Coughlin recently scored a final round appearance at the most recent event in Englishtown and was paired against points leader Danny Rowe, but a red-light start by Coughlin handed the race to Rowe. The pain of the loss was fleeting and the preparation for the next event started shortly after the loss.
“Probably 3 or 4 seconds is all I think about it,” Coughlin said. “It's all a part of beating yourself, but we know we have a fast car and we will be hitting hard in Bristol. In all of NHRA drag racing there is not a lot of room for problems, especially in the NHRA Pro Mod Series presented by ProCare Rx, where you have only 5.9 seconds in the run to get it done, a lot of mental thought in the 60-90 minutes between rounds of competition making decisions for 5.8 to 6 seconds of a race.”
The Coughlin name is one of the most well-known and respected names in all of racing. This tight knit clan, led by Jeg Coughlin Sr., can be found racing at tracks across the country during the course of the summer. At Bristol Dragway many members of the Coughlin family will be involved in the event. Troy’s son, Troy Jr., will be racing Super Comp and Top Dragster, Troy’s brother Jeg Jr. will be racing in Pro Stock, Meghan, Troy’s daughter, will be assisting with public relations for the team and Jeg Sr. will be in his customary advisory role during the weekend. For this family, the pit area is where they make some of their most cherished memories.
“I love it when as many members of the family can make it to the races; I love their passion for what they do,” Coughlin said. “The family has grown fast in the last 10 years, out of my four kids, Troy Jr. and Meghan are doing stuff in racing, our little girls, Paige and Kelly compete in Hunters / Jumpers competition with their ponies just about three to four times a month and practice four to five days a week. From a technical side, my Dad, my brothers, Meghan and Troy Jr. are very instrumental in what they see and make recommendations to try and help from a driving and car standpoint.”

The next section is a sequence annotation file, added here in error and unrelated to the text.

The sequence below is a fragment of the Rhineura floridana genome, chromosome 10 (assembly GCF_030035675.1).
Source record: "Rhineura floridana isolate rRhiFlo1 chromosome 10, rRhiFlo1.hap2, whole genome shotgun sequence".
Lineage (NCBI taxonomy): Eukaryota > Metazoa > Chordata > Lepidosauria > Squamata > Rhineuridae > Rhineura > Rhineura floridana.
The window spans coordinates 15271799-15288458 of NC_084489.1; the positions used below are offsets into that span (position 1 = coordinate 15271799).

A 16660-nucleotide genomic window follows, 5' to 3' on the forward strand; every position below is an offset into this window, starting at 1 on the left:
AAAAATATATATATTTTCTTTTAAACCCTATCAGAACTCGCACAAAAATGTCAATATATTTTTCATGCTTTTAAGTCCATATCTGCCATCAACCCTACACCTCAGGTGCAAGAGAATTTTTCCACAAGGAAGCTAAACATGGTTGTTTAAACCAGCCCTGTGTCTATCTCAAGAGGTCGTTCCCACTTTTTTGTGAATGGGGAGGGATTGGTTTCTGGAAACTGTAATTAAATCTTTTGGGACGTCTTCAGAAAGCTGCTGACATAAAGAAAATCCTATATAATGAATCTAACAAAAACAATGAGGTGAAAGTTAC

Father’s Day will be on Sunday of race weekend and many a holiday weekend has been spent by the Coughlin family at the track, which suits Troy and his entire family.
“It seems like just about every Father’s Day and 4th of July we have been racing that I can remember,” Coughlin said. “It goes a good way back into the ’90s.”
SALUTING THE HEROES - Jay Payne and the supercharged FireIce Ford Mustang is rolling into the 12th annual Ford NHRA Thunder Valley Nationals this weekend looking for a little more horsepower and a few more round wins in the NHRA Pro Mod Series presented by ProCare Rx.
"We've had some good runs at times in the Pro Mod car," Payne said. "We've just not been able to put it all together yet. The competition in the class is pretty stiff, but with a little consistency, we think we've got a car that can contend for a win this weekend."
Payne and sponsor FireIce are continuing their mission to honor America's 1.1 million firefighters and support causes such as the Leary Firefighters Foundation (www.learyfirefighters.org), Angel Faces (www.angelfacesretreat.org) and the National Fallen Firefighters Foundation (www.firehero.org).
This weekend, Payne and the FireIce team also are saluting Decaturville, Tenn., Fire Chief Kenny Fox, who sacrificed his own life in the line of duty in April to save the lives of two firefighters under his command.
Fox pushed the two firefighters out of the way of a collapsing roof while fighting a fire at a restaurant. In doing so, Fox became trapped by the debris and did not survive.
"That is the kind of sacrifice firefighters make for one another every day in this country," Payne said. "This gentleman was a husband, father and officer of the law as well as a firefighter. Chief Fox was a man who protected his community, and I'm proud we're able to honor his sacrifice in this small way this weekend."
GelTech Solutions, the publically-traded parent company of FireIce, creates innovative, Earth-friendly, cost-effective products that help industry, agriculture and the general public achieve environmental and safety goals such as water conservation and protecting lives, homes and property from fires. All the products currently marketed by GelTech Solutions were invented by chief technology officer Peter Cordani.
There will be two NHRA Pro Mod Series presented by ProCare Rx qualifying sessions on Friday starting at 4:30 p.m. EDT from Bristol Dragway. There will be one more chance to get into the field at 1:30 p.m. Saturday. Eliminations begin later Saturday afternoon and conclude on Sunday.